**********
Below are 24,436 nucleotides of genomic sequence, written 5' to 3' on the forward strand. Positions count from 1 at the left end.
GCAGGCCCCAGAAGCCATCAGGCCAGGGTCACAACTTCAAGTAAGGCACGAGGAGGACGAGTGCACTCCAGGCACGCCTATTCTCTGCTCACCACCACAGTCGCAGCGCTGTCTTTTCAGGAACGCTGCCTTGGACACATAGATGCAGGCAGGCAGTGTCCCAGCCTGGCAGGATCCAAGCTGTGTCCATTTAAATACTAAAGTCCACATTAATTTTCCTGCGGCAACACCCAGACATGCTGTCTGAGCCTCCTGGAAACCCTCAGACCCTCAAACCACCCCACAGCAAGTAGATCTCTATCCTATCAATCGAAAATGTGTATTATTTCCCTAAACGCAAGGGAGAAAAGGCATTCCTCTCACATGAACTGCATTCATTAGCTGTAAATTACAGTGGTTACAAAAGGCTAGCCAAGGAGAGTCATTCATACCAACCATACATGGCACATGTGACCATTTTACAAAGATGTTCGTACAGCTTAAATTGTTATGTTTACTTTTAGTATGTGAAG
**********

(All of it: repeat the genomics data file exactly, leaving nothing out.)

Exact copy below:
Below are 24,436 nucleotides of genomic sequence, written 5' to 3' on the forward strand. Positions count from 1 at the left end.
GCAGGCCCCAGAAGCCATCAGGCCAGGGTCACAACTTCAAGTAAGGCACGAGGAGGACGAGTGCACTCCAGGCACGCCTATTCTCTGCTCACCACCACAGTCGCAGCGCTGTCTTTTCAGGAACGCTGCCTTGGACACATAGATGCAGGCAGGCAGTGTCCCAGCCTGGCAGGATCCAAGCTGTGTCCATTTAAATACTAAAGTCCACATTAATTTTCCTGCGGCAACACCCAGACATGCTGTCTGAGCCTCCTGGAAACCCTCAGACCCTCAAACCACCCCACAGCAAGTAGATCTCTATCCTATCAATCGAAAATGTGTATTATTTCCCTAAACGCAAGGGAGAAAAGGCATTCCTCTCACATGAACTGCATTCATTAGCTGTAAATTACAGTGGTTACAAAAGGCTAGCCAAGGAGAGTCATTCATACCAACCATACATGGCACATGTGACCATTTTACAAAGATGTTCGTACAGCTTAAATTGTTATGTTTACTTTTAGTATGTGAAG